For genetic counsellors, each day is different. They work with specialist health professionals to order genetic tests, interpret clinical genetic reports and help individuals, couples and families understand their genetic make-up.

At the heart everything they do is their client and their role as a translator. Genetic counsellors work between doctors and the families to simplify complex medical information into meaningful messages.

Genetic counsellors provide information, support and guidance to patients about genetic testing and genetic conditions, including inherited disorders. Counsellors work to promote informed choices in view of risk assessment, family goals, ethical and religious values.

Ivan Macciocca is the Principal Genetic Counsellor at Victorian Clinical Genetic Services (VCGS), part of the Murdoch Children’s Research Institute in Melbourne.

“Genetics is very complicated. Genes are the instructions for life, but not many people really understand how they are passed on from parents to children, and how they affect health and disease. Genetic counsellors are trained specialists who talk and listen to individuals and families, help communicate complex genetic information and help facilitate decision making in a supportive environment” said Ivan.

Ivan and his collaborative team at VCGS are dedicated to their patients and families.

“I enjoy establishing meaningful relationships with the individuals I meet and their families. I hope that in some small way, I might be able to contribute to them being more engaged and empowered with their medical genetics experience” said Sam Ayres, a Certified Genetic Counsellor at VCGS.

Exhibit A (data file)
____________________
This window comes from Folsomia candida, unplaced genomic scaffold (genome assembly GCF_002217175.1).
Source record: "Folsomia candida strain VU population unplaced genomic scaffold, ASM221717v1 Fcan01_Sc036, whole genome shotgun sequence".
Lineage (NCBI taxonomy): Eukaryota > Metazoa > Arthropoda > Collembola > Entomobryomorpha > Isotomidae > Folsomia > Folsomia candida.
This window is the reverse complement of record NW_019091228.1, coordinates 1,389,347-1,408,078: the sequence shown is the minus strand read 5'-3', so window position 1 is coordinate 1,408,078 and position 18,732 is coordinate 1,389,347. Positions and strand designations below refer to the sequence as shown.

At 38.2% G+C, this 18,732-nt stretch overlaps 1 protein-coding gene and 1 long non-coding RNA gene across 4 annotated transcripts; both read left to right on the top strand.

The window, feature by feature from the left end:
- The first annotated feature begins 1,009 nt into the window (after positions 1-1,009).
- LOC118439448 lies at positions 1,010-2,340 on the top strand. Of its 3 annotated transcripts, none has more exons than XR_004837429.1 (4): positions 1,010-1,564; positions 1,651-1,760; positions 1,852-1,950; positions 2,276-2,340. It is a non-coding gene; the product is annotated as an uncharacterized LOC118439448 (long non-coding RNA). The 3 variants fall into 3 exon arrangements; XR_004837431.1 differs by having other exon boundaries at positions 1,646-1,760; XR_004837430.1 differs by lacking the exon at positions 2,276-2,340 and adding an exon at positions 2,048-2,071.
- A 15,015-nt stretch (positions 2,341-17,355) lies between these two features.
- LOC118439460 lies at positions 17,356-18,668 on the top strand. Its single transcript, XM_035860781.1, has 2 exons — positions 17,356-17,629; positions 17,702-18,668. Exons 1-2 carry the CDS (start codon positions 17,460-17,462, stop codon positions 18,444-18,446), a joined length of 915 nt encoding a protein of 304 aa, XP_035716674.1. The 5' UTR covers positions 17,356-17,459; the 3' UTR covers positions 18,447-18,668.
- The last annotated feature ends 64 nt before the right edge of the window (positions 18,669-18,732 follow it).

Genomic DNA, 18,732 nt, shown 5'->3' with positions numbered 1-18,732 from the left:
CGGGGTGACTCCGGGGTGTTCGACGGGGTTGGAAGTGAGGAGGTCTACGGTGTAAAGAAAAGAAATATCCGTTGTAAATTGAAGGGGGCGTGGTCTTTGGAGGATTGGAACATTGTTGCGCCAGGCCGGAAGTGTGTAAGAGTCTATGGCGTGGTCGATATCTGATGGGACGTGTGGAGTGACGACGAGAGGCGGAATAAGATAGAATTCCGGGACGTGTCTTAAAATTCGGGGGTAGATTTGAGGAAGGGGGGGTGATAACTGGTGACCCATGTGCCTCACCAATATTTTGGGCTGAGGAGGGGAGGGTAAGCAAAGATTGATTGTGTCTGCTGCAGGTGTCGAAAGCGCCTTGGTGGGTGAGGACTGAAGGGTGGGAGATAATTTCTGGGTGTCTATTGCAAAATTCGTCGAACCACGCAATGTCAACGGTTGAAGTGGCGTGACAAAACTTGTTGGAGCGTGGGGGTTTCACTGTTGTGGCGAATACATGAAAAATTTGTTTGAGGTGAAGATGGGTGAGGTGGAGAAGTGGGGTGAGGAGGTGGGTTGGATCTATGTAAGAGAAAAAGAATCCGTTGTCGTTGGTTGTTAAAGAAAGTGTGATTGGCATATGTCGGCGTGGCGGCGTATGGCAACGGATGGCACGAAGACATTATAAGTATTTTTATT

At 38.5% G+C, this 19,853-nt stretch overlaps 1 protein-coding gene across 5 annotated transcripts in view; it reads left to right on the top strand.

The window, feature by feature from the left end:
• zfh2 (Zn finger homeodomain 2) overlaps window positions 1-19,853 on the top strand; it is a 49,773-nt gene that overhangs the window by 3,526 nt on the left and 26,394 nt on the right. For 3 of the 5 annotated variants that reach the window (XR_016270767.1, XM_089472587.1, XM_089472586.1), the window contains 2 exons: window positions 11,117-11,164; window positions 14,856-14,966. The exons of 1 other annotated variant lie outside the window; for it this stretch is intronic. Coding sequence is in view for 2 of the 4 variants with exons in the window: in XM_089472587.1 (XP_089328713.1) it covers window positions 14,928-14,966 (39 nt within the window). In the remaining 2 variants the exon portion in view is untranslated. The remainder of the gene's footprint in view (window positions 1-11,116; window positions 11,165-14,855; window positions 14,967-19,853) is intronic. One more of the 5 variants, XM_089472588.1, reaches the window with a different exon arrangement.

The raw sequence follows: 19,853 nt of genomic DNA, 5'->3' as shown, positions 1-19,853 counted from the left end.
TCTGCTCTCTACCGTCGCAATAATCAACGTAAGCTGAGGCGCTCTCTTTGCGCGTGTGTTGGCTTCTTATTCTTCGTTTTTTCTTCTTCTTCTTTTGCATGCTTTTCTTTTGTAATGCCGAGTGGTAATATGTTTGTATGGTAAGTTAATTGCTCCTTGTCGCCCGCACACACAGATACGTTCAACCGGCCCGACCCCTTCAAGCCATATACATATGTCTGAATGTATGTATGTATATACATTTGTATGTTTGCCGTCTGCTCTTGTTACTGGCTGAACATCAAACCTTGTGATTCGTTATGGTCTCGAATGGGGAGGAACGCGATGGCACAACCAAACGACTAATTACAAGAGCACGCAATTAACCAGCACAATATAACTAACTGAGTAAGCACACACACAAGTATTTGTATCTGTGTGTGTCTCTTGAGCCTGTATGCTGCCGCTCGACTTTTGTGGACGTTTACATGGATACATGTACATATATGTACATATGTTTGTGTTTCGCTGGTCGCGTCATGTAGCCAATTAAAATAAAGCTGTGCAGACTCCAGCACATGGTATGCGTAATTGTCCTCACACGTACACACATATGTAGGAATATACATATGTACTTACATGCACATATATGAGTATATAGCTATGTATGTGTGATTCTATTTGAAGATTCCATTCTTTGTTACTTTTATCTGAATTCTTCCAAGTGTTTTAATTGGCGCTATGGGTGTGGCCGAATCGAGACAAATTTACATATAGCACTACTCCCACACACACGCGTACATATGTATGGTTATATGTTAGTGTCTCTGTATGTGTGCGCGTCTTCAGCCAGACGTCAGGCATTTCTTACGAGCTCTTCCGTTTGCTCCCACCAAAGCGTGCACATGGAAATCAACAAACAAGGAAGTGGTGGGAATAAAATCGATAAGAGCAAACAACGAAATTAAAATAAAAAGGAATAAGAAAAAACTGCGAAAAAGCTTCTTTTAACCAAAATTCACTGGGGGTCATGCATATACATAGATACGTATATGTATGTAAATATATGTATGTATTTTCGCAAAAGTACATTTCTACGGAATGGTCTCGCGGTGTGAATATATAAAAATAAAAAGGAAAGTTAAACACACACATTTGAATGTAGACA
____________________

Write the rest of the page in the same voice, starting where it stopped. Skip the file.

Meet Sam, Elly and Lynch on Twitter, and learn more about the impact of their work and their passion for their job.

Today, 12 November, is Genetic Counsellor Awareness Day, an internationally and locally celebrated day which aims to raise awareness and interest about genetic counselling and the valuable role genetic counsellors play in health care.

Genetic counselling is a rapidly evolving, dynamic allied health profession. Genetic counsellors work in many areas of healthcare, including cancer, pregnancy, cardiology, neurology, infertility, paediatric and adult medicine. Many work directly with patients in various healthcare settings, while others do research or work in education, public health or in industry settings.

Genetic counsellors are also at times called on to explain the results of tests to medical specialists and doctors, who work outside the area of genetics.

Last year the Australian Society of Genetic Counsellors (ASGC) celebrated 25 years of genetic counselling in Australasia, which is a great testament to its development and role within our health care system.

“Genetic Counsellor Awareness Day is all about raising awareness of Genetic Counsellors and how they may help people in our community,” said Laura Yeates, Chairperson of the ASGC.

About the ASGC

The Australian Society of Genetic Counsellors (ASGC), a special interest group of the Human Genetics Society of Australasia (HGSA) reports around 220 currently working genetic counsellors in various roles in Australia and New Zealand. You can find the contact information for your local clinical genetics services by following this link: https://www.hgsa.org.au/resources/genetic-counselling/register-of-genetic-counsellors.